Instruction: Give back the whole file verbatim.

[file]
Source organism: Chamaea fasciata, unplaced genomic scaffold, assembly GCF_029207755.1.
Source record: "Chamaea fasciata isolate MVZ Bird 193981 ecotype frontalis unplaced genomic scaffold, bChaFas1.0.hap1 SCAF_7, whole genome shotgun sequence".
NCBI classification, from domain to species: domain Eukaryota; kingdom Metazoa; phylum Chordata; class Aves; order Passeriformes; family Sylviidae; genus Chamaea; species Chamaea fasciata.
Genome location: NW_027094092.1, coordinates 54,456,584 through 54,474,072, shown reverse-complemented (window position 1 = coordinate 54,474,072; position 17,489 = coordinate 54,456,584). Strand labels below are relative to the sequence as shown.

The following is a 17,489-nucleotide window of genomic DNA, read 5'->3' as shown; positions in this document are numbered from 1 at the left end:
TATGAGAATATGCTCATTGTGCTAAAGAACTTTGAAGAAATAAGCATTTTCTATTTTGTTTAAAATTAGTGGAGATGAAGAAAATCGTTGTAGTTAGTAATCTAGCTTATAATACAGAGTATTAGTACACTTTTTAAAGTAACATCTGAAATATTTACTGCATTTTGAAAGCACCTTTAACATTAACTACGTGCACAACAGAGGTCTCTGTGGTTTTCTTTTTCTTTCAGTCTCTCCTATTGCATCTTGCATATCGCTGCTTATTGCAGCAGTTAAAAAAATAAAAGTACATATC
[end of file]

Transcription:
Source organism: Chamaea fasciata, unplaced genomic scaffold, assembly GCF_029207755.1.
Source record: "Chamaea fasciata isolate MVZ Bird 193981 ecotype frontalis unplaced genomic scaffold, bChaFas1.0.hap1 SCAF_7, whole genome shotgun sequence".
NCBI classification, from domain to species: domain Eukaryota; kingdom Metazoa; phylum Chordata; class Aves; order Passeriformes; family Sylviidae; genus Chamaea; species Chamaea fasciata.
Genome location: NW_027094092.1, coordinates 54,456,584 through 54,474,072, shown reverse-complemented (window position 1 = coordinate 54,474,072; position 17,489 = coordinate 54,456,584). Strand labels below are relative to the sequence as shown.

The following is a 17,489-nucleotide window of genomic DNA, read 5'->3' as shown; positions in this document are numbered from 1 at the left end:
TATGAGAATATGCTCATTGTGCTAAAGAACTTTGAAGAAATAAGCATTTTCTATTTTGTTTAAAATTAGTGGAGATGAAGAAAATCGTTGTAGTTAGTAATCTAGCTTATAATACAGAGTATTAGTACACTTTTTAAAGTAACATCTGAAATATTTACTGCATTTTGAAAGCACCTTTAACATTAACTACGTGCACAACAGAGGTCTCTGTGGTTTTCTTTTTCTTTCAGTCTCTCCTATTGCATCTTGCATATCGCTGCTTATTGCAGCAGTTAAAAAAATAAAAGTACATATC